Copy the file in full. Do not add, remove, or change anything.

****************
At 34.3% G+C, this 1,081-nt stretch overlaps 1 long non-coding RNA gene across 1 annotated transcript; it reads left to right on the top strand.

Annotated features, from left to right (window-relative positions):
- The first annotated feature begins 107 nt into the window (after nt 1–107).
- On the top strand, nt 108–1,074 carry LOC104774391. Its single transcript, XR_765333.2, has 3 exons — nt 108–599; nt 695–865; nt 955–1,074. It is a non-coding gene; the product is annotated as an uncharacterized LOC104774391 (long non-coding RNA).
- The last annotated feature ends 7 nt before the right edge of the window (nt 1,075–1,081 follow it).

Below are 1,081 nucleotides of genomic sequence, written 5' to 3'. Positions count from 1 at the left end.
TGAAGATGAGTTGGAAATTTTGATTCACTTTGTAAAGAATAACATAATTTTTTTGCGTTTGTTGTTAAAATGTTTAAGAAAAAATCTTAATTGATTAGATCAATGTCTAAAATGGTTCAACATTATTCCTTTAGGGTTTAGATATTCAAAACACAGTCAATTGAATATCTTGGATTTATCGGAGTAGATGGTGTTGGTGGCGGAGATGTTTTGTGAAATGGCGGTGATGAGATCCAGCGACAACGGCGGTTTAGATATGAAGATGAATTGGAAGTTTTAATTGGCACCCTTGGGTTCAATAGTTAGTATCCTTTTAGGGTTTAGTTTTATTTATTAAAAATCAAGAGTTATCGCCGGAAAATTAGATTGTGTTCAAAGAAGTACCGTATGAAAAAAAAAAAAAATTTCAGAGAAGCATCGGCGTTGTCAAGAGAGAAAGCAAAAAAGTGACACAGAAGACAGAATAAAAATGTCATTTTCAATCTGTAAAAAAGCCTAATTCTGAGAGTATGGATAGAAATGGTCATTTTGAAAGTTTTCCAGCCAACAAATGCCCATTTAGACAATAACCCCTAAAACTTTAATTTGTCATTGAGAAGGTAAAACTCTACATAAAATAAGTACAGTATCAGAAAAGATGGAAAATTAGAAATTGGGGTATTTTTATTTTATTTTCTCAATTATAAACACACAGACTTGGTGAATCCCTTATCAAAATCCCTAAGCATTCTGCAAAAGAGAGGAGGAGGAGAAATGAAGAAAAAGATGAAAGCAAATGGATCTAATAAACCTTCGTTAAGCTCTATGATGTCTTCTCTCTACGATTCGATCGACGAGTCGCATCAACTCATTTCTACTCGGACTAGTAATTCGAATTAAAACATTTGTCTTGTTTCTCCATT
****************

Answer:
At 34.3% G+C, this 1,081-nt stretch overlaps 1 long non-coding RNA gene across 1 annotated transcript; it reads left to right on the top strand.

Annotated features, from left to right (window-relative positions):
- The first annotated feature begins 107 nt into the window (after nt 1–107).
- On the top strand, nt 108–1,074 carry LOC104774391. Its single transcript, XR_765333.2, has 3 exons — nt 108–599; nt 695–865; nt 955–1,074. It is a non-coding gene; the product is annotated as an uncharacterized LOC104774391 (long non-coding RNA).
- The last annotated feature ends 7 nt before the right edge of the window (nt 1,075–1,081 follow it).

Below are 1,081 nucleotides of genomic sequence, written 5' to 3'. Positions count from 1 at the left end.
TGAAGATGAGTTGGAAATTTTGATTCACTTTGTAAAGAATAACATAATTTTTTTGCGTTTGTTGTTAAAATGTTTAAGAAAAAATCTTAATTGATTAGATCAATGTCTAAAATGGTTCAACATTATTCCTTTAGGGTTTAGATATTCAAAACACAGTCAATTGAATATCTTGGATTTATCGGAGTAGATGGTGTTGGTGGCGGAGATGTTTTGTGAAATGGCGGTGATGAGATCCAGCGACAACGGCGGTTTAGATATGAAGATGAATTGGAAGTTTTAATTGGCACCCTTGGGTTCAATAGTTAGTATCCTTTTAGGGTTTAGTTTTATTTATTAAAAATCAAGAGTTATCGCCGGAAAATTAGATTGTGTTCAAAGAAGTACCGTATGAAAAAAAAAAAAAATTTCAGAGAAGCATCGGCGTTGTCAAGAGAGAAAGCAAAAAAGTGACACAGAAGACAGAATAAAAATGTCATTTTCAATCTGTAAAAAAGCCTAATTCTGAGAGTATGGATAGAAATGGTCATTTTGAAAGTTTTCCAGCCAACAAATGCCCATTTAGACAATAACCCCTAAAACTTTAATTTGTCATTGAGAAGGTAAAACTCTACATAAAATAAGTACAGTATCAGAAAAGATGGAAAATTAGAAATTGGGGTATTTTTATTTTATTTTCTCAATTATAAACACACAGACTTGGTGAATCCCTTATCAAAATCCCTAAGCATTCTGCAAAAGAGAGGAGGAGGAGAAATGAAGAAAAAGATGAAAGCAAATGGATCTAATAAACCTTCGTTAAGCTCTATGATGTCTTCTCTCTACGATTCGATCGACGAGTCGCATCAACTCATTTCTACTCGGACTAGTAATTCGAATTAAAACATTTGTCTTGTTTCTCCATT